Development of Rivian’s new plant in Georgia can move forward after the company and its partners in Georgia Department of Economic Development, or GDED, succeeded in beating back a challenge from disgruntled residents in the three rural counties where the plant will sit.
The Georgia Supreme Court declined to hear an appeal challenging the Rivian project’s bond agreement, making an earlier decision from the Court of Appeals in support of the project final.
Development goes forward
The court’s green light clears the way for the project, which will create what is described as a “carbon-conscious” campus on a 2,000-acre site east of Atlanta, in Morgan and Walton counties. The project, first announced in December 2021, represents a $5 billion site development and manufacturing investment.
The $1.5 billion incentive package offered Rivian is the second largest in Georgia state history just behind the $1.8 billion package of incentives the state offered Hyundai Motor Group is for its $5.5 billion electric vehicle assembly plant in Bryan County, just west of Savannah.
Despite a huge cash burn, Rivian, one of the most recognizable EV startups, surpassed Wall Street’s expectations in the first quarter by producing a higher number of EVs than anticipated by analysts. This led to significant uptick in the company’s stock price and market cap after steadily declining since its spectacular IPO in November 2021.
R.J. Scaringe, Rivian founder and CEO, reaffirmed the company’s guidance to stay on track to manufacture 50,000 EVs in 2023. This comes after the EV maker produced just under 25,000 vehicles in 2022. There have also been reports that Rivian’s board internally discussed the possibility of making 62,000 vehicles this year.
Establishing a smooth production schedule, amid parts shortages and product changes, has been a challenge for the company, Scaringe acknowledged recently.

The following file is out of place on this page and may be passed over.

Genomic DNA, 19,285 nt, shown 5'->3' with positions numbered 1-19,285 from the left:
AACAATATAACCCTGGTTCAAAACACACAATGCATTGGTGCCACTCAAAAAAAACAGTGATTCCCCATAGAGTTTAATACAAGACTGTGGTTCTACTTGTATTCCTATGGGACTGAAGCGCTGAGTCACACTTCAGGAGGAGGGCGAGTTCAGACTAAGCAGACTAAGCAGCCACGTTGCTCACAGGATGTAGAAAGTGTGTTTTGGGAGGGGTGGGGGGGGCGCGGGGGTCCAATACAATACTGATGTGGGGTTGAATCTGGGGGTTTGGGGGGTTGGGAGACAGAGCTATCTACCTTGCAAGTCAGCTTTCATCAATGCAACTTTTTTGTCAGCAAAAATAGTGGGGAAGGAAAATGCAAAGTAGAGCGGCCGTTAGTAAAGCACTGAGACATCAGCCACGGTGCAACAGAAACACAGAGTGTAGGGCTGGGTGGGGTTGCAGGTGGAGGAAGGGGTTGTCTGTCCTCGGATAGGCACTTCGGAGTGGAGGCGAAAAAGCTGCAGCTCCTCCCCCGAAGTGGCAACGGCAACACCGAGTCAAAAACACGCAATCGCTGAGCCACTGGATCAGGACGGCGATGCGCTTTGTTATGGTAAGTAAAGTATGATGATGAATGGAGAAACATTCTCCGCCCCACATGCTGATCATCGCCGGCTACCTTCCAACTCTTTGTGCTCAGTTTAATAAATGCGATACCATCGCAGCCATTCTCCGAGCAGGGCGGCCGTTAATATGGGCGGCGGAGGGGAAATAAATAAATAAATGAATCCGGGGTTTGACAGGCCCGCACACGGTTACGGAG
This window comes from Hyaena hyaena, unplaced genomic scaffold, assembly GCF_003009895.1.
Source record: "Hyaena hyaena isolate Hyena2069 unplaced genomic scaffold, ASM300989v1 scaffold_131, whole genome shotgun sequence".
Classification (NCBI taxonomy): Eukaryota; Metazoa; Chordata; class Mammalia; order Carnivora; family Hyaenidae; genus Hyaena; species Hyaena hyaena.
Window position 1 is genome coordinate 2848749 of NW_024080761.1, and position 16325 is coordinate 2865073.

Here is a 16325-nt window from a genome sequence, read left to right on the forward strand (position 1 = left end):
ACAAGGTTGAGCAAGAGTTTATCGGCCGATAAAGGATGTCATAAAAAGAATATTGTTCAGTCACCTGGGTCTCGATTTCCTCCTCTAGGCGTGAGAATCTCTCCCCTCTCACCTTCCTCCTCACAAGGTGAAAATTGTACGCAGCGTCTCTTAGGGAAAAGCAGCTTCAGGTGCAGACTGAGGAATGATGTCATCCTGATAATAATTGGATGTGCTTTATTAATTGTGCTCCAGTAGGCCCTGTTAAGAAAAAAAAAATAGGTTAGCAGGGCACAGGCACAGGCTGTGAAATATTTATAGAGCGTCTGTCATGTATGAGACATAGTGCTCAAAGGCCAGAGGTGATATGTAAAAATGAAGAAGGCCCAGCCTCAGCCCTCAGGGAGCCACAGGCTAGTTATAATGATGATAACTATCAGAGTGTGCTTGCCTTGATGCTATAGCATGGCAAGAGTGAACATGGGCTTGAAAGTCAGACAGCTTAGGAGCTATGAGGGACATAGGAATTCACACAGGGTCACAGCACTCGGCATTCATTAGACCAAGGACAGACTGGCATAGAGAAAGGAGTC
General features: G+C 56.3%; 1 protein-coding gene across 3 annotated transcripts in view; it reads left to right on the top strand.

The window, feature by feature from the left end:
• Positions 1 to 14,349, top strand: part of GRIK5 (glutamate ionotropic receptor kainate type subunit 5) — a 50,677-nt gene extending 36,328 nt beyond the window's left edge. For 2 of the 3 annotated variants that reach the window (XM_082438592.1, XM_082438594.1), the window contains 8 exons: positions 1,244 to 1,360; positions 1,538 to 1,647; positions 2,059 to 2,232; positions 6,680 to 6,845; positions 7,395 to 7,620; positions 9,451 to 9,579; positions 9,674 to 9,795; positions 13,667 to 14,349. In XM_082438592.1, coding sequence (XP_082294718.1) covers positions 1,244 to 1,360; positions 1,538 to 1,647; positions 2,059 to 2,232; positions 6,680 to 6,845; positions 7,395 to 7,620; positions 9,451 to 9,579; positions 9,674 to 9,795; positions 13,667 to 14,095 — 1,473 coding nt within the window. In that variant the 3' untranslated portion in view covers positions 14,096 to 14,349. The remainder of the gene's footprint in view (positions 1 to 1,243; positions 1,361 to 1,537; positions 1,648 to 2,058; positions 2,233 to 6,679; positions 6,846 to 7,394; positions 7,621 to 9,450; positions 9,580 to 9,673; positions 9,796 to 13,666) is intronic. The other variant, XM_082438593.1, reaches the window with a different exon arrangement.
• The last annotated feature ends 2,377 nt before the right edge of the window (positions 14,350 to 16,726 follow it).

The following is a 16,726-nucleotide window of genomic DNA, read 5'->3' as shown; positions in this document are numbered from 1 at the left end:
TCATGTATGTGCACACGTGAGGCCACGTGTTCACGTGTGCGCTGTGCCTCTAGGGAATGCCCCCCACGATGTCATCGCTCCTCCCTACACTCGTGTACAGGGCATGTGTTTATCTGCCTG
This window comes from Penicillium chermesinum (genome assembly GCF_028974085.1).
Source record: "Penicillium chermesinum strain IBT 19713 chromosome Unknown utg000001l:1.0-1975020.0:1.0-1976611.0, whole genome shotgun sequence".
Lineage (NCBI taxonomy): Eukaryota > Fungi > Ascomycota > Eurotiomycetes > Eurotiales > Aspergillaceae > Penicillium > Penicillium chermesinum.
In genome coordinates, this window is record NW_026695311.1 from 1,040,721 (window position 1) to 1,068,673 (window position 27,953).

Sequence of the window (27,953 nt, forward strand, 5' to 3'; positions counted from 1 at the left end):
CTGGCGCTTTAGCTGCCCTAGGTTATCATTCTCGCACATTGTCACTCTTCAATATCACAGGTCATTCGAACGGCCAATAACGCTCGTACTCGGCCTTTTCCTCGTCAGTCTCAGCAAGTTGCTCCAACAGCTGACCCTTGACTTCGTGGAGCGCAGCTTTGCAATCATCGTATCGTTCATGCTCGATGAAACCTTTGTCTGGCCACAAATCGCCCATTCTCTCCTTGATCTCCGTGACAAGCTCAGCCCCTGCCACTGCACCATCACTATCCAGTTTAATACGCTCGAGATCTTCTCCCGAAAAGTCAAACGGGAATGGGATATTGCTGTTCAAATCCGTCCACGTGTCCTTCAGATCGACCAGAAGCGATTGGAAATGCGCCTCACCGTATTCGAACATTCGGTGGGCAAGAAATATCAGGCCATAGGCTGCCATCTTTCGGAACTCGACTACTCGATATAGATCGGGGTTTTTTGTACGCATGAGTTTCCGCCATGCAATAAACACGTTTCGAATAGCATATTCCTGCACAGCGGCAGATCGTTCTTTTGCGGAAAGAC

Amazon continues backing Rivian
Amazon, Rivian’s largest shareholder, recently reiterated its continuing support amid talks to end the exclusivity deal between the two companies. By removing exclusivity, Rivian would have the opportunity to seek new customers as it ramps up production and raises funds for its upcoming R2 model built at Rivian’s existing factory in Normal, Illinois.
From the start, Rivian has said the new plant in Georgia would build a smaller, less expensive “Adventure Vehicle” aimed at wider audience and will ultimately be capable of producing as many as 400,000 units annually.
The GDED noted the decision not to hear the residents appeal was reinforced by unrefuted evidence that the project is sound, reasonable and feasible, and is expected to create 7,500 new direct jobs, while generating additional tax revenue for the counties, including for local education systems and emergency services.
“Rivian is a generational opportunity for Georgians,” said GDED Commissioner Pat Wilson. “Rivian’s potential goes well beyond directly creating well-paying jobs of the future. A project of this scale attracts suppliers and builds a thriving community that can support more local businesses. The benefits will be felt across the e-mobility ecosystem and the dozens of other industries its supply chain touches.
“We are looking forward to working with Rivian, our sister agencies, and local communities to capitalize on Georgia’s momentum at the forefront of the e-mobility revolution,” he added.
Wilson said site development on the 2,000-acre East Atlanta megasite began in 2022 with production expected to begin in 2026.
Rivian’s strategic location on the I-20 corridor will enable the company to access resources and speed its products to market. Offering 1,200 miles of highway and 5,000 miles of rail, Georgia is equipped to move products like Rivian’s vehicles quickly and efficiently. With assets like the Mason Mega Rail Terminal at the Port of Savannah.